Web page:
United States District Court, M.D. Tennessee, Columbia Division
WAVERLY D. CRENSHAW, JR., Chief United States District Judge
before the Court are the Petitioner's Motion To Vacate,
Set Aside, Or Correct Sentence In Accordance With 28 U.S.C.
§ 2255 (Doc. No. 1); the Government's Response (Doc.
No. 5); the Government's Supplemental Brief (Doc. No. 8);
the Petitioner's Reply (Doc. No. 10); and the
Petitioner's Supplemental Pleading (Doc. No. 11). For the
reasons set forth herein, the Motion To Vacate (Doc. No. 1)
is DENIED, and this action is DISMISSED.
Procedural and Factual Background
underlying criminal case, the Petitioner pled guilty, before
now-retired Judge William J. Haynes, Jr., to unlawful
possession of a firearm by a convicted felon. (Doc. Nos. 30,
32 in Case No. 1:14cr00006). Through the Plea Agreement, the
Petitioner acknowledged that he qualified as an Armed Career
Criminal, and that he was subject to a mandatory minimum
sentence of 180 months of imprisonment. (Doc. No. 32, at 6,
9, in Case No. 1:14cr00006). The parties estimated the
Petitioner's advisory sentencing guideline range to be
188 to 235 months, and ultimately agreed to a sentence of 188
months. (Id., at 9-10). After the change-of-plea
hearing, the case was randomly reassigned to now-retired
Judge Todd J. Campbell. (Doc. Nos. 33, 34 in Case No.
subsequent sentencing hearing, Judge Campbell adopted the
Presentence Investigation Report, determined that the
advisory sentencing guideline range was 188 to 235 months,
and imposed the 188-month agreed sentence. (Doc. Nos. 40, 41,
42 in Case No. 1:14cr00006). The record reveals that no
appeal was taken.
The Section 2255 Remedy
U.S.C. Section 2255 provides federal prisoners with a
statutory mechanism by which to seek to have their sentence
vacated, set aside or corrected:
(a) A prisoner in custody under sentence of a court
established by Act of Congress claiming the right to be
released upon the ground that the sentence was imposed in
violation of the Constitution or laws of the United States,
or that the court was without jurisdiction to impose such
sentence, or that the sentence was in excess of the maximum
authorized by law, or is otherwise subject to collateral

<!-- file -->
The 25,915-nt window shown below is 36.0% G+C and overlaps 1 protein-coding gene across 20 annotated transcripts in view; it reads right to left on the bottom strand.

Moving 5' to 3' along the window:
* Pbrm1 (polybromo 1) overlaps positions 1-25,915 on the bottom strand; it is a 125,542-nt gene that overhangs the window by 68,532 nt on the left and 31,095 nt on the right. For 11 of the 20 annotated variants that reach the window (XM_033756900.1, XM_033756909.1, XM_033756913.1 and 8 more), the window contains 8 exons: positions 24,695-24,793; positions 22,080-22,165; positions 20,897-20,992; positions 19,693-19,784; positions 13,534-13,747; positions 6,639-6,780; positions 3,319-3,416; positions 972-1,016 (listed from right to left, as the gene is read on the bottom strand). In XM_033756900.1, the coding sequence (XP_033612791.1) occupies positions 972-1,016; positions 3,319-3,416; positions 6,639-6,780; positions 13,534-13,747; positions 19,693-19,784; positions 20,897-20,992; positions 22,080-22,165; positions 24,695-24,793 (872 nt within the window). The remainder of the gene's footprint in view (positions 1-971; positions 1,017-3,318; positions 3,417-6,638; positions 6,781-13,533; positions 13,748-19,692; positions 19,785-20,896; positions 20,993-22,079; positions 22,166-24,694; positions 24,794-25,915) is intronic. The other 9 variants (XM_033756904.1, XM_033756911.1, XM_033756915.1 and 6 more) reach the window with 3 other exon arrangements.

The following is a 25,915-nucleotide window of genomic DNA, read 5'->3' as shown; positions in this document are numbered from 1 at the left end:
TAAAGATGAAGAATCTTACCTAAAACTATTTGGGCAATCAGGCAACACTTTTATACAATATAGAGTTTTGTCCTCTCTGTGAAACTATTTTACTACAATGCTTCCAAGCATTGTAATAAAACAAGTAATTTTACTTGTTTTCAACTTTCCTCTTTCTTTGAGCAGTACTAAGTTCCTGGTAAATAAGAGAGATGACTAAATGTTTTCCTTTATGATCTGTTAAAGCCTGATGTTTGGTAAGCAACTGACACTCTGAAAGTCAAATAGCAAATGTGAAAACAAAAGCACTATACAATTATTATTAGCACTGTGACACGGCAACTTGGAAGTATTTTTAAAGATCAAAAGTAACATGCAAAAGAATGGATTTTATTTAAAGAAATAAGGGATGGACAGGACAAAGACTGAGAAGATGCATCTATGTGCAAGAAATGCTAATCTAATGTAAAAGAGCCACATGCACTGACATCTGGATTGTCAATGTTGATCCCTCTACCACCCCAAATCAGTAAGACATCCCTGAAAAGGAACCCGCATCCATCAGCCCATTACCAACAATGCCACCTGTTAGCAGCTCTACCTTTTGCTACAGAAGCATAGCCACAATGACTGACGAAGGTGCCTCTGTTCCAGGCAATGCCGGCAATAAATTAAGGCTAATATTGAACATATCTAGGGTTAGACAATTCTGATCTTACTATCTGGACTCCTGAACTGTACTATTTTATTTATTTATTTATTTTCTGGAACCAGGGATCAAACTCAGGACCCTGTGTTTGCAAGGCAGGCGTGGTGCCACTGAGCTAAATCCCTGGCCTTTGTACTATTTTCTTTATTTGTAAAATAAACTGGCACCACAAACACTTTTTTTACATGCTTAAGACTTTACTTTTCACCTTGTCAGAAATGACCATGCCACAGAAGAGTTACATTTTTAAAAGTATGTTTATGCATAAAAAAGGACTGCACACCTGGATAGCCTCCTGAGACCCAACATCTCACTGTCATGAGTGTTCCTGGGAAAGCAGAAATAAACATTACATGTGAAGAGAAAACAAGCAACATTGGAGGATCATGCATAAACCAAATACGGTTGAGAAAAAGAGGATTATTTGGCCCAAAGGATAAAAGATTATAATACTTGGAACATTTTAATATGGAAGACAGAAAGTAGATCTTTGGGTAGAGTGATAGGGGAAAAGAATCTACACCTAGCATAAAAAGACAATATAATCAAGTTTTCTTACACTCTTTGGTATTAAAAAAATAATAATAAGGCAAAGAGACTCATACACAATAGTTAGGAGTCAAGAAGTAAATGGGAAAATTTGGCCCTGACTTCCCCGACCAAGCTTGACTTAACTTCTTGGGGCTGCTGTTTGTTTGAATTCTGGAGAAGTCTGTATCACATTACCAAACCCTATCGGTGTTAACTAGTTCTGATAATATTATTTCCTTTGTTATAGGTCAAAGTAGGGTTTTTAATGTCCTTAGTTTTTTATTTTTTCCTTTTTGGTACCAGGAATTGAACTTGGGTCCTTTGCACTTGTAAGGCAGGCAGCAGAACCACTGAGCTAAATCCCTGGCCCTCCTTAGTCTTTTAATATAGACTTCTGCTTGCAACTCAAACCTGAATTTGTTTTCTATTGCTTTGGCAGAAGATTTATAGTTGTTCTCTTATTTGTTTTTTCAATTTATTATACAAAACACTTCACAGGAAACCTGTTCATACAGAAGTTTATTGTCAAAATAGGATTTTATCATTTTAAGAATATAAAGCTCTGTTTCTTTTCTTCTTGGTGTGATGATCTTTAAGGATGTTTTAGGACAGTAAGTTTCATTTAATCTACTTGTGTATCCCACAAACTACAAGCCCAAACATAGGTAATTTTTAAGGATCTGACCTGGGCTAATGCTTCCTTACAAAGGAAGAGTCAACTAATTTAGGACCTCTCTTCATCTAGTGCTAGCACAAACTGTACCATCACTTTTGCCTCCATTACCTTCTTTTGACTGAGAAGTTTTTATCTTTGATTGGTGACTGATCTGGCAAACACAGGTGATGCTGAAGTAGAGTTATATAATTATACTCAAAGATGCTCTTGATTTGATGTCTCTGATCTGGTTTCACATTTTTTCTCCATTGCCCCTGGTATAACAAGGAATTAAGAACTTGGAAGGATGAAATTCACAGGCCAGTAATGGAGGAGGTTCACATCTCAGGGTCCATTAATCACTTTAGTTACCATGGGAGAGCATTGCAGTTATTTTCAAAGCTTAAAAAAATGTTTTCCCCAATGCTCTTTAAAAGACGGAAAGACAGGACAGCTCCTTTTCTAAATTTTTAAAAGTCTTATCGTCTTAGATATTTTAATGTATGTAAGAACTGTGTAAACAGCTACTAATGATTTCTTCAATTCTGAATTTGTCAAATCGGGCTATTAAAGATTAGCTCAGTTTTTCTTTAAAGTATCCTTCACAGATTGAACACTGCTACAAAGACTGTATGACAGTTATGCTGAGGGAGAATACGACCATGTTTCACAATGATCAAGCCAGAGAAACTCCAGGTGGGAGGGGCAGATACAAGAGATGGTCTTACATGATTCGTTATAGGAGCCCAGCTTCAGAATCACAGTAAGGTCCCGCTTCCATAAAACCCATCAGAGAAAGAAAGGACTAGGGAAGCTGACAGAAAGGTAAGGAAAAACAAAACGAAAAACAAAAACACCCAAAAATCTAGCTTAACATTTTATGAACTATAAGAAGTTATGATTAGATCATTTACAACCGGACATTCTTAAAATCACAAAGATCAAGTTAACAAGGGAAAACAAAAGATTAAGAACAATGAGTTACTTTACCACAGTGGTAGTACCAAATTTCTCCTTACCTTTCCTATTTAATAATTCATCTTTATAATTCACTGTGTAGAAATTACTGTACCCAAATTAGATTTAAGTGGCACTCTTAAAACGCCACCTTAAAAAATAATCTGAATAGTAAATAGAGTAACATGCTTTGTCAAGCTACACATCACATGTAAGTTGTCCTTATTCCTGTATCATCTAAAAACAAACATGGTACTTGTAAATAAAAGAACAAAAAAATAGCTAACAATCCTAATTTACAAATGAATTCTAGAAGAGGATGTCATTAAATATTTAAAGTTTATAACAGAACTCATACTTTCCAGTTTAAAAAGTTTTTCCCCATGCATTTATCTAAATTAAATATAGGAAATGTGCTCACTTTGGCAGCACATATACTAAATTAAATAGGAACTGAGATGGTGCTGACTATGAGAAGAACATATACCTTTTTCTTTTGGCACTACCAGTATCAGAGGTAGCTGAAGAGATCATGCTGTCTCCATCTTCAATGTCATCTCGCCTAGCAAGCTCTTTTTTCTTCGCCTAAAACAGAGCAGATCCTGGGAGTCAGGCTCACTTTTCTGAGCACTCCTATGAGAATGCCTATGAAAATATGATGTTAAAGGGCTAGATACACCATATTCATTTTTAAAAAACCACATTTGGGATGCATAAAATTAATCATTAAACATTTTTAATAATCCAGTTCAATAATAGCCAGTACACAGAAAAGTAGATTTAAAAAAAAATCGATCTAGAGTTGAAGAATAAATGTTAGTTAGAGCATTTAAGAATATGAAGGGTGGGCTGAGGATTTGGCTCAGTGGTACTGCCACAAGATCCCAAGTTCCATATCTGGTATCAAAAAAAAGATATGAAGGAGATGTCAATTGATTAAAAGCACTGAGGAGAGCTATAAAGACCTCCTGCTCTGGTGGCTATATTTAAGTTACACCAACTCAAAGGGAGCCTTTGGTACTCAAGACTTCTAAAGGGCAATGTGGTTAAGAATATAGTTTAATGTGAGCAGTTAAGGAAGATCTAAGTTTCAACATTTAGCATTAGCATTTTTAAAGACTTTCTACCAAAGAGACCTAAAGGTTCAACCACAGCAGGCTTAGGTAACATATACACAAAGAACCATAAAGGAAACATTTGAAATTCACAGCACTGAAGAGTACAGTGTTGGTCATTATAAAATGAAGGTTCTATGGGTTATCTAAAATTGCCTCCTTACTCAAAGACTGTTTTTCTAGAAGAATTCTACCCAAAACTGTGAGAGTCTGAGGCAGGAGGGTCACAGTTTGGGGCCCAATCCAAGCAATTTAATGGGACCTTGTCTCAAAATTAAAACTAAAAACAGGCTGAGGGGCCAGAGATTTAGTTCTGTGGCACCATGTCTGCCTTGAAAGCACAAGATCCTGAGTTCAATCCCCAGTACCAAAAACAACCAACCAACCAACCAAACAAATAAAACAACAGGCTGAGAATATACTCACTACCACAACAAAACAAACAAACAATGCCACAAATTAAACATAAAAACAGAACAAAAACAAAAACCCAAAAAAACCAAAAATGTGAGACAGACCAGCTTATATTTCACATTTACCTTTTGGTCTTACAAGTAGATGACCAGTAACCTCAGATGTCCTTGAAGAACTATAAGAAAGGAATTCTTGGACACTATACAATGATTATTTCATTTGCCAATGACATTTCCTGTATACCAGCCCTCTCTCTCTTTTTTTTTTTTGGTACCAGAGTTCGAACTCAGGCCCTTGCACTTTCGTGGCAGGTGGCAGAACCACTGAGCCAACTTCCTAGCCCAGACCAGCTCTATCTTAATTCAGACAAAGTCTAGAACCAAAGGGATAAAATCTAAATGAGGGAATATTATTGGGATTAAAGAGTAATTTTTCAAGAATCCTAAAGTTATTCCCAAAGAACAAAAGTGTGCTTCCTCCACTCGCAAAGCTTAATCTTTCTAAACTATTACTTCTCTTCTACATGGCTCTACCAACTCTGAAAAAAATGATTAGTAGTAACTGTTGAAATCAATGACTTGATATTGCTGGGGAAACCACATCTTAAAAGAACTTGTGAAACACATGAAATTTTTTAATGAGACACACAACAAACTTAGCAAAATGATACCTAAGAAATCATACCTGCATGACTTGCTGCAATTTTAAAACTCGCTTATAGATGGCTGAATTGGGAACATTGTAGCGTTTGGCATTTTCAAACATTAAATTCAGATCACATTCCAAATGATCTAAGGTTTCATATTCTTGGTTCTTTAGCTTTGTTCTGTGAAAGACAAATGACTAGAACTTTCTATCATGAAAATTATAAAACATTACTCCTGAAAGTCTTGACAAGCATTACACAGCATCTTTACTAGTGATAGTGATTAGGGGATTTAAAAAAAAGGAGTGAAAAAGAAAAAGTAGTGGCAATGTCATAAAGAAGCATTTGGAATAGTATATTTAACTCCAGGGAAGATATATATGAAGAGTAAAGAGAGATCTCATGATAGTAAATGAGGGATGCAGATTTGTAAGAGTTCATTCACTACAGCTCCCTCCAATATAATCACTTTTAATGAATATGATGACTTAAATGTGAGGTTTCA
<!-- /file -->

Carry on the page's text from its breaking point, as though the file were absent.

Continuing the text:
attack, may move the court which imposed the sentence to
vacate, set aside or correct the sentence.
28 U.S.C. § 2255(a).
order to obtain relief under Section 2255, the petitioner
must demonstrate constitutional error that had a
“‘substantial and injurious effect or influence
on the guilty plea or the jury's verdict.'”
Hamblen v. United States, 591 F.3d 471, 473 (6th
Cir. 2009)(quoting Griffin v. United States, 330
F.3d 733, 736 (6th Cir. 2003)).
court should hold an evidentiary hearing in a Section 2255
proceeding where a factual dispute arises, unless the
petitioner's allegations “‘cannot be accepted
as true because they are contradicted by the record,
inherently incredible, or [are] conclusions rather than
statements of fact.'” Ray v. United
States, 721 F.3d 758, 761 (6th Cir. 2013)(quoting
Arredondo v. United States, 178 F.3d 778, 782
(6th Cir. 1999)). In addition, no hearing is
required where “the record conclusively shows that the
petitioner is entitled to no relief.”
Arredondo, 178 F.3d at 782 (quoting Blanton v.
United States, 94 F.3d 227, 235 (6th Cir.
1996)). See also Fifer v. United States, 660
Fed.Appx. 358, 359 (6th Cir. Aug. 22, 2016).
reviewed the pleadings, briefs and records filed in the
Petitioner's underlying criminal case, as well as the
pleadings, briefs and records filed in this case, the Court
finds that it need not hold an evidentiary hearing in this
case to resolve the Petitioner's claims. The record
conclusively establishes ...